Picture-perfect vines and grapes were not what the winemakers were looking for. Jonathan Nagy, winemaker for Byron Wines wanted to see less vigor in the vines he selected. 'I looked for a section that was a bit de-vigorated compared with other sections. The thought was that the grape clusters would be smaller and more intense.' Denise Shurtleff, winemaker for Cambria Wines, who works with Julia's grapes every vintage, agrees about the wisdom looking for less vigor and smaller clusters and berries, adding, 'The grapes from this block tend to have more 'spice character' and tannin structure along with the usual red fruit and earthy aromas and flavors.'
The usual red fruits, spice and earthy notes are the descriptors that seem to come up when winemakers who work with Julia's Vineyard grapes, describe the general character imparted vineyard's terroir. Tanner calls it 'crunchy red fruit flavors and winter spice,' and 'there is also an 'inherent smoky quality.' Nagy defines the terroir character of Julia's as more 'earthy, rose petal, dark cherry,' while Shurtleff notes that because of the unique east/west orientation of the Santa Maria Valley, the mouth of the valley opens directly to the Pacific Ocean, allowing for more marine influence. 'The grapes are not subjected to long durations of heat during the day, and are allowed to mature slowly,' says Shurtleff. Bill Wathen, winemaker for Foxen believes that because Julia's Vineyard 'is situated on the level ground of the Santa Maria Bench and is planted to the Pommard clone, the wines are more elegant and refined than the wines from the higher slopes.'
Put those essential factors together with the valley's ancient sandy loam alluvial soils, and Julia's Vineyard produces what Shurtleff describes as 'ripe strawberry, cherry, cranberry with cinnamon and nutmeg aromas and flavors, combined with an underlying earthy character and balanced acidity.' And, as Foxen's Wathen puts it: 'The Pinots from Julia's Vineyard are more sleek, elegant and silky in most vintages.' Foxen has been making a Pinot Noir from Julia's Vineyard for 13 vintages. Frank Ostini, the multi-tasking owner/chef/winemaker of the Hitching Post, thinks the 2006s are 'the best group of Julia's Pinot Noirs I've seen to date.' He adds that the Hitching Post Pinot is 'right where we expect it at this point…balanced but somewhat shy at the moment and poised to blossom with bottle age.' Ostini notes that it is the 2002 vintage of Julia's Vineyard Pinot Noir is selling at the Hitching Post Restaurant now.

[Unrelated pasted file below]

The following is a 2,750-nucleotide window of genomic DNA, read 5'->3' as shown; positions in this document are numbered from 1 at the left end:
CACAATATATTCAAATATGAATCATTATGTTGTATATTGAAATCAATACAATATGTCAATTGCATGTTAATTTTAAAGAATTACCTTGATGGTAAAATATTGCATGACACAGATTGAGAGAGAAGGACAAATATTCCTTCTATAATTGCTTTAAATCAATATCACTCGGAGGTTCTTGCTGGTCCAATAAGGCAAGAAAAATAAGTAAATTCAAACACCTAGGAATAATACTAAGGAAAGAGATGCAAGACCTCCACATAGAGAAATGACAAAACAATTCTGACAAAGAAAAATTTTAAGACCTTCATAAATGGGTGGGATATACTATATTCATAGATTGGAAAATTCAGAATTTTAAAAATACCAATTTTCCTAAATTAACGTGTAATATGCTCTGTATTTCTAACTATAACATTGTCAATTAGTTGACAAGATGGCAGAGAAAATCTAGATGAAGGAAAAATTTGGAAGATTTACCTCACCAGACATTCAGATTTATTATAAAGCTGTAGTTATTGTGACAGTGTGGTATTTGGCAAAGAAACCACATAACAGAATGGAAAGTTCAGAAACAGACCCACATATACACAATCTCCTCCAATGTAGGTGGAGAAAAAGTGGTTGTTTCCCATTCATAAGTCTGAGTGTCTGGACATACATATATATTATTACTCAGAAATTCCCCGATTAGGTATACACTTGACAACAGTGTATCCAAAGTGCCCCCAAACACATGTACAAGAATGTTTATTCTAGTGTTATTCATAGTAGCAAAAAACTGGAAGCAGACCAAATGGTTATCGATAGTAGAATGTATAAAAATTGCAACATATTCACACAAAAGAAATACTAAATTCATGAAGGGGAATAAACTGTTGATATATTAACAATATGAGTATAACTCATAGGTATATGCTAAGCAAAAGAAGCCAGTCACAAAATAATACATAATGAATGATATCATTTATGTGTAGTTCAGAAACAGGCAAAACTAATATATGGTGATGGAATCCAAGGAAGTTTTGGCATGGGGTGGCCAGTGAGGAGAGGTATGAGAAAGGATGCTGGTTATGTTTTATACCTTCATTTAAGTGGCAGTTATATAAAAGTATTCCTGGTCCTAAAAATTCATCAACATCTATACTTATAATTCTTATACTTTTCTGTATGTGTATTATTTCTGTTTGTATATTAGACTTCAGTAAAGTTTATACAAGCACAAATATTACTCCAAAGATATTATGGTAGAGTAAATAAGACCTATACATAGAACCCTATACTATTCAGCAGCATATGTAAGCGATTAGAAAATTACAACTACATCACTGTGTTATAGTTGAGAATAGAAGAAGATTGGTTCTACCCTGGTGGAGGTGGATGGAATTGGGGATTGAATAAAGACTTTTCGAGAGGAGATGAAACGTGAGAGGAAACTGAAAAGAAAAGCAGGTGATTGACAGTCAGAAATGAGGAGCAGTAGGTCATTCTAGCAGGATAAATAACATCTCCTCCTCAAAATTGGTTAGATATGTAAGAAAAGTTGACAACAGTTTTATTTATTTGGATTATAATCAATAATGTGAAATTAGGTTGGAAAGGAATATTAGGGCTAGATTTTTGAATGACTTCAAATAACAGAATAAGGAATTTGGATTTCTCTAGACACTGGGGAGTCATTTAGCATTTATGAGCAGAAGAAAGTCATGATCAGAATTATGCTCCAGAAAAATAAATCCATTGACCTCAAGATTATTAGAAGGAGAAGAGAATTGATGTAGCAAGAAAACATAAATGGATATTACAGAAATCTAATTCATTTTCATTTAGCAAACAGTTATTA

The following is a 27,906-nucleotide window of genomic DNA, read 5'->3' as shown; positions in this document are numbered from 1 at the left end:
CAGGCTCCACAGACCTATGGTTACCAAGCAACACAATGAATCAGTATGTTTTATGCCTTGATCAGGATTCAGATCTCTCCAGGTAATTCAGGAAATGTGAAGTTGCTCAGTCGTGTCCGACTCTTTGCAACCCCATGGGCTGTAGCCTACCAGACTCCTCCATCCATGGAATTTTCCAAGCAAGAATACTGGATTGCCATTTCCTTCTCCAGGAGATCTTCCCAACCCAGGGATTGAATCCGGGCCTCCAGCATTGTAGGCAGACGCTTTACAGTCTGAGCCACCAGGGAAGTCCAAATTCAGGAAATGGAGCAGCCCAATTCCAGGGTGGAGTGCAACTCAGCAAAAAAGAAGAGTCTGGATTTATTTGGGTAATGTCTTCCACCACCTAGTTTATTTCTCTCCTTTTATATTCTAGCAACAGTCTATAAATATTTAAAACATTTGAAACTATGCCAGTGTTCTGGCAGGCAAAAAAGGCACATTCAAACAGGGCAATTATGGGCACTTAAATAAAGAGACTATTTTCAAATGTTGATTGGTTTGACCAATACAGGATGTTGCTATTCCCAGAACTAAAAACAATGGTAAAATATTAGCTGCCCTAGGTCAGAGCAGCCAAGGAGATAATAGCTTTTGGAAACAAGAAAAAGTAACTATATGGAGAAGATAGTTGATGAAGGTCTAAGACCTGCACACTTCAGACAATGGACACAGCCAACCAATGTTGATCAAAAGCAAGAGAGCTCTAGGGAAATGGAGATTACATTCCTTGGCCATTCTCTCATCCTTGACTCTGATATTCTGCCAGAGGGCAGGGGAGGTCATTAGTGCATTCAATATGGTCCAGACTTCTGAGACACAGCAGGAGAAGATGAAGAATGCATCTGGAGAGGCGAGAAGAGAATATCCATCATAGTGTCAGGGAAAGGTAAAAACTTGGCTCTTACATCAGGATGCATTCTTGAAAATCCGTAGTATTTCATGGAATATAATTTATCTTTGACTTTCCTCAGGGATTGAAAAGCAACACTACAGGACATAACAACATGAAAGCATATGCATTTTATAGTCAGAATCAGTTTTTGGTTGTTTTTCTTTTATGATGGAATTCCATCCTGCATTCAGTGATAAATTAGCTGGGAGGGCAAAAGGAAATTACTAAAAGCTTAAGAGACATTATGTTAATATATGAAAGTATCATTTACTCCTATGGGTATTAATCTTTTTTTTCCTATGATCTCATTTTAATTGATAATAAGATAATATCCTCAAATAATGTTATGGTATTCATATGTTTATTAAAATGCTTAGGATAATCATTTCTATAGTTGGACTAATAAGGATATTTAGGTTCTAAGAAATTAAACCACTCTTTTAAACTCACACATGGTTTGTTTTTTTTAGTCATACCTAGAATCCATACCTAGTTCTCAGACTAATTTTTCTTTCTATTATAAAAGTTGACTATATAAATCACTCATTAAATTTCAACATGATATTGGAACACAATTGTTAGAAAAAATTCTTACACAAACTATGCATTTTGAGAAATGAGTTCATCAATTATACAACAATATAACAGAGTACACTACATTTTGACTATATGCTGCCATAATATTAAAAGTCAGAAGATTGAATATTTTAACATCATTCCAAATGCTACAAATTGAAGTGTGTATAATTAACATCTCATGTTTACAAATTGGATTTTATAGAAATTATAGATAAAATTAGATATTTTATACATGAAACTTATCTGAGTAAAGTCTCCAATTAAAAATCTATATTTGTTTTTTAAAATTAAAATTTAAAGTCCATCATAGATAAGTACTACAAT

All of the Julia's Vineyard Pinot Noirs are made in small quantities, often between 200 and 500 cases, and at least three of the winemakers used French oak barrels from Francois Freres, noted for a heavier toast that seems to marry exceptionally well with Pinot Noir. For the 2006 vintage, which Banke believes has produced the best Pinots yet, all of the wines carry the Julia's Vineyard appellation, except Cambria's, which is called Clone 4 Pinot Noir. Winemaker Denise Shurtleff says Julia's Vineyard will be on the label of all subsequent Pinot Noirs, starting with the 2007 vintage. For a review of the five Julia's Vineyard Pinot Noirs, go to the Wine Reviews page.